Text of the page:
Comprehension Monitoring, Predicting, Graphic Organizers, Questioning, Summarizing
These metacognitive strategies are typically a significant part of any educator’s instruction when teaching students how to comprehend text. And for good reason – it’s repeatedly been proven effective (National Institute of Child Health and Development [NICHD], 2000; Vaughn , Gerseten, & Chard, 2000), but the same number of educators who find success with students using these strategies, also hit major roadblocks with other students. Unfortunately, these students are the ones who struggle most with reading.
This was my story. . . I had Harvey & Goudvis’ Strategies That Work dog eared with the accompanying sticky notes to break down the text into meaningful parts, record their questions, predictions, monitoring, and then, Nessel’s Thinking Strategies was always there with excellent graphic organizers to organize all of this great thinking. And it worked! Beautifully worked with a majority of my suburban, mainstream class. Yet, each year, I would have a small number of students who just didn’t get it. After all of this scaffolding and support to demonstrate their thinking, their metacognitive strategies, I would ask these students to tell me what they just read, and all I got were blank looks. With my bag of “research based best practice” tricks empty, how did I respond? Well, what else was there to do. but move on to a more capable, or who I thought was more capable, student who gave me the answer I was looking for. But I cringed as I knew it was my lack of knowledge, not the students, that was holding them back. And I cringe now knowing I built myself back up as a teacher, as a practitioner, by finding a reliable student who could demonstrate my teaching was still “good,” even though the previous student just showed me loud and clear that it was not.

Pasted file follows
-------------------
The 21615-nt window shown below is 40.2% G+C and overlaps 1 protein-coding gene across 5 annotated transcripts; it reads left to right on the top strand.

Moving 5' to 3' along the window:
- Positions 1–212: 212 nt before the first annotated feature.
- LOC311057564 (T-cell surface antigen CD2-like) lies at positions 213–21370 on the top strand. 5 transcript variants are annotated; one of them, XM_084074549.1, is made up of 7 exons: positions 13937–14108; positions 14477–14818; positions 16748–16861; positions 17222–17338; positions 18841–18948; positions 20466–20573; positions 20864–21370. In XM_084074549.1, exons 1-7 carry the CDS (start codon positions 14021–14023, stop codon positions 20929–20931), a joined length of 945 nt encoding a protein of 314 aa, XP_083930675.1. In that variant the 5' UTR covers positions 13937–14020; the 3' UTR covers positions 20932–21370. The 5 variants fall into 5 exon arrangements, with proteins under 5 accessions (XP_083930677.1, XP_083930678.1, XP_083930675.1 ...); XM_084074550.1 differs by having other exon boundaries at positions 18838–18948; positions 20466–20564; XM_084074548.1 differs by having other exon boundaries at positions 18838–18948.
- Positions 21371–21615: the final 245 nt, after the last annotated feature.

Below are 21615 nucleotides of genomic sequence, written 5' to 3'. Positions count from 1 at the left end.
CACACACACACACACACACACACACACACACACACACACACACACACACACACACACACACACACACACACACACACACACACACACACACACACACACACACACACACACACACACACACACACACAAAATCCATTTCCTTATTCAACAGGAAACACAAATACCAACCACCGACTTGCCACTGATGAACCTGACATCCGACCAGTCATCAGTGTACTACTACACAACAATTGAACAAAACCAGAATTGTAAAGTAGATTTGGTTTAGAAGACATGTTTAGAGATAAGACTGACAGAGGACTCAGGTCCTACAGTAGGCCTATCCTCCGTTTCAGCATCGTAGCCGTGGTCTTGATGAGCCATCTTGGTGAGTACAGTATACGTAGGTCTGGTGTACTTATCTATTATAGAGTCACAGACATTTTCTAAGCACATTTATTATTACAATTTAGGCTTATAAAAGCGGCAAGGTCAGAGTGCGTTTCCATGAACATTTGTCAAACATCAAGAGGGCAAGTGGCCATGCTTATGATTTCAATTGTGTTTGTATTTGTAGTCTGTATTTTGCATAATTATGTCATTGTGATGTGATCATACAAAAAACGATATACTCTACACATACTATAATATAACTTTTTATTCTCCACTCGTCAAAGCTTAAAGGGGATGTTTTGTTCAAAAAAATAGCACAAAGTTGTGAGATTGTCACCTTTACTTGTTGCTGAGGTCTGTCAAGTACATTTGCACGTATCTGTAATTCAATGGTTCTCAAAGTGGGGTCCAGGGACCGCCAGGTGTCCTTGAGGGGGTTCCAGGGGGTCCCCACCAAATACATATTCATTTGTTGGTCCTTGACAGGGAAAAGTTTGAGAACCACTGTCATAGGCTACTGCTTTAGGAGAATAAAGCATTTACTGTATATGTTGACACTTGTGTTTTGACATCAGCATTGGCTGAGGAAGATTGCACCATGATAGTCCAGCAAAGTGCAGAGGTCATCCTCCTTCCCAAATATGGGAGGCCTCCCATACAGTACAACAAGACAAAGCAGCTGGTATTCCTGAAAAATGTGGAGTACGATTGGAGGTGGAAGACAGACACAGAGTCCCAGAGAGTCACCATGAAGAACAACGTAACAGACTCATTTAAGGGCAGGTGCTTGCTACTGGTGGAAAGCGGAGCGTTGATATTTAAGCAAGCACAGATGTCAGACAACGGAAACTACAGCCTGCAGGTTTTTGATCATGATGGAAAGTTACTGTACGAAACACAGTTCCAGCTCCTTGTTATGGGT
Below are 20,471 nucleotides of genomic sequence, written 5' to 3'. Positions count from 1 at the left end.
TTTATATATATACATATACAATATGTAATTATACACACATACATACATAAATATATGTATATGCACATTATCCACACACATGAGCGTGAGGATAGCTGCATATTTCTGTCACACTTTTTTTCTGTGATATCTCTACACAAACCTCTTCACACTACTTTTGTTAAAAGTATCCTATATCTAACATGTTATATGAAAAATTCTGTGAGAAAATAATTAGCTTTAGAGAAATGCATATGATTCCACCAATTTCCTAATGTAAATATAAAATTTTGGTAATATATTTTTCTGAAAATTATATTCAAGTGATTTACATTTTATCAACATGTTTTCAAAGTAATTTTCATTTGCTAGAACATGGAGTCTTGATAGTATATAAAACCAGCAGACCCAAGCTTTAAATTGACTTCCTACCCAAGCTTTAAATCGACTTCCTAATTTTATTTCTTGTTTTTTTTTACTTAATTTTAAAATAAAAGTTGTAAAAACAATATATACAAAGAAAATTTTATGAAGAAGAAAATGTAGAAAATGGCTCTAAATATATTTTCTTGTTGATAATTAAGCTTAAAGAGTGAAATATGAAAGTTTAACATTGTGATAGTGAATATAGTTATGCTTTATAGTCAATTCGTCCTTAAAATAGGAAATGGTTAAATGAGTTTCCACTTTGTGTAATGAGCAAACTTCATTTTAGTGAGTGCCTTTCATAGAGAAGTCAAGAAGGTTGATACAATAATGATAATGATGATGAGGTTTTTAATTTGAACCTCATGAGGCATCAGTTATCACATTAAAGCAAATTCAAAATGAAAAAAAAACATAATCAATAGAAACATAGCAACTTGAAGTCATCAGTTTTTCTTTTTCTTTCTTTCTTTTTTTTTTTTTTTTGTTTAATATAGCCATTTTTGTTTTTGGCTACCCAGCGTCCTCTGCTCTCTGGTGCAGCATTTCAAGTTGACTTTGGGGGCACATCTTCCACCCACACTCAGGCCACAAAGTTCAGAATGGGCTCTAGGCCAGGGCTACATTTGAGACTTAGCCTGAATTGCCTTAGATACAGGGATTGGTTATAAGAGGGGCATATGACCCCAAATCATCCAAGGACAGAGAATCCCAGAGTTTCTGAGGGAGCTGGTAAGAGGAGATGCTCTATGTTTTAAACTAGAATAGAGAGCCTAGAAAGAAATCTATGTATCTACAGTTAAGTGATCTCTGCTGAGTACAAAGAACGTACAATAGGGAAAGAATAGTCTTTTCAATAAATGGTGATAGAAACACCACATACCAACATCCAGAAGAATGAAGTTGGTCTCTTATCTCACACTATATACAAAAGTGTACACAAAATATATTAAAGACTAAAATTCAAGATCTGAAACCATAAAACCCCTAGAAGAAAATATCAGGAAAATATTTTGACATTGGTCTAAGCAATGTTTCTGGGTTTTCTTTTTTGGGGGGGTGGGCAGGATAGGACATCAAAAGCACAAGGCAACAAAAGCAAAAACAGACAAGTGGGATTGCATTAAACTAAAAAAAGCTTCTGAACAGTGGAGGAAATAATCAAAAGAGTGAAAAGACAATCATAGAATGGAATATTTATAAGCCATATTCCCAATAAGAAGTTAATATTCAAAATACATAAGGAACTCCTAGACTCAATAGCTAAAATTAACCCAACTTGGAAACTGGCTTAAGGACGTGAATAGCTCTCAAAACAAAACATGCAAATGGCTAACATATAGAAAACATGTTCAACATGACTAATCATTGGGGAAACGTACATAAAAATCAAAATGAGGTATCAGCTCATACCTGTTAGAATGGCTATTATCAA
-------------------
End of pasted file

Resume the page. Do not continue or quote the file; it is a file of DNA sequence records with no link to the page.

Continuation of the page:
But, now, I know better. No longer can I accept success when my middle and high fliers show success. My success can only be defined on the success of all students. We must dig deeper and find ways to make text accessible for all students.
So, why isn’t strategy instruction enough? Why can it not be our stand alone, go to when teaching students to comprehend text? Kamhi & Catts (2012) explain it perfectly, “finding the main idea or making a summary is more likely to be the product or result of comprehension rather than the cause. Although comprehension strategies may be helpful in facilitating comprehension, they do not address . . . background and language factors or motivational factors that research 2010] has shown are the most significant causes of comprehension problems (Guthrie, Wigfield, & Perencevich, 2004; Hirsch, 2006; Snow, 2010). The students who were able to tell me a strong summary of the text were simply demonstrating their comprehension. They already got it. I was not teaching students how to comprehend.
Before we can teach metacognitive strategies that demonstrate comprehension, we need to teach students how to comprehend. To do this, we need to teach students how to unlock the language of the text. How is it organized? How is it ordered? How is it connected? We need to show students how text works at a broad level (the discourse level). If that’s too complex, then we drill to the sentence level. If that’s too difficult, drill to the clause level. Move down to the word level if needed. Focus on language to ensure comprehension.
Where do we begin? How do we teach this? Thanks to people like Beverly Derewianka and other scholars dedicated to the work of making the language of school explicit has made our job easier. Through their work from the Sydney School, they have analyzed thousands of texts, and determined the key text types, or academic genres, that most occur in Western schools. We not only know the type of texts students are expected to comprehend and learn from, thanks to Derewianka and others such as Maria Estela Brisk, we also know deeper details like the language & text organizational features students will encounter in each of the these genres. So, writing our language objectives couldn’t’ be clearer or easier. And once we know the students understand the language, they will have full, equitable access to the content objectives.
Free to you is a comprehensive list of the most common academic genres used in western schools that details how each genre is organized & the language features of each genre. This will be your go-to guide when making text accessible to all students. To access this free resource, be sure to subscribe & register to www.ericksoneducationalconsulting.com!